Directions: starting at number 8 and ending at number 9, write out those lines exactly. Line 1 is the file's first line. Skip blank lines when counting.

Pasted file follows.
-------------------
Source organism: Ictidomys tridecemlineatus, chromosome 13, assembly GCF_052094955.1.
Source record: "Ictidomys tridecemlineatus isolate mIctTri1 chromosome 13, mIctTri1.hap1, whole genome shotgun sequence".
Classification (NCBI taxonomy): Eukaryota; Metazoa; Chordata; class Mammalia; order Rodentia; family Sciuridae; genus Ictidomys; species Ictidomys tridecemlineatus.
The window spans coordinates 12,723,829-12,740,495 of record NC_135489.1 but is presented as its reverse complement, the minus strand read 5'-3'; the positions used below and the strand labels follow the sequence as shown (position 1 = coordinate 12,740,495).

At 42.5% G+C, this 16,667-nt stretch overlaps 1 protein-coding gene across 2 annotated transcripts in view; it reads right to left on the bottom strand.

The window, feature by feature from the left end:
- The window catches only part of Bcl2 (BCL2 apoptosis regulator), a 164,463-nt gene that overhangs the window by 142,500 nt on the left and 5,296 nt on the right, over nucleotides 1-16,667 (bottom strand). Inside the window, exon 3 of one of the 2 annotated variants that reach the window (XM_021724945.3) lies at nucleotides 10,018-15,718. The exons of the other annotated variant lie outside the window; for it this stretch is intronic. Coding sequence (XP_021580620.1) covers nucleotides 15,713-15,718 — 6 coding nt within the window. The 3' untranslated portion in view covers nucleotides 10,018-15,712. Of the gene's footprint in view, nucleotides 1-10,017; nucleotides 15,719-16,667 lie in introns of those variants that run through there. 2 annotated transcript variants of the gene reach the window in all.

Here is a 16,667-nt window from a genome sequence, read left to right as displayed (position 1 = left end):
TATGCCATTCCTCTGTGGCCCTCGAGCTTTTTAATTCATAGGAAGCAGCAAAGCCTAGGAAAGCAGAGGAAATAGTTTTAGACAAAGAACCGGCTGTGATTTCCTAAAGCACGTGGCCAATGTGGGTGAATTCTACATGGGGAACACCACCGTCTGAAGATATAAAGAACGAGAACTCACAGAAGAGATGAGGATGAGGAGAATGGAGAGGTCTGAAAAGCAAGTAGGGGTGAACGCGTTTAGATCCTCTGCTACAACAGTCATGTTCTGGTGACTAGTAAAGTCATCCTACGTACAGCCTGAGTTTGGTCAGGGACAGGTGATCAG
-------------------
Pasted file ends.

Here is a 16,667-nt window from a genome sequence, read left to right as displayed (position 1 = left end):
TATGCCATTCCTCTGTGGCCCTCGAGCTTTTTAATTCATAGGAAGCAGCAAAGCCTAGGAAAGCAGAGGAAATAGTTTTAGACAAAGAACCGGCTGTGATTTCCTAAAGCACGTGGCCAATGTGGGTGAATTCTACATGGGGAACACCACCGTCTGAAGATATAAAGAACGAGAACTCACAGAAGAGATGAGGATGAGGAGAATGGAGAGGTCTGAAAAGCAAGTAGGGGTGAACGCGTTTAGATCCTCTGCTACAACAGTCATGTTCTGGTGACTAGTAAAGTCATCCTACGTACAGCCTGAGTTTGGTCAGGGACAGGTGATCAG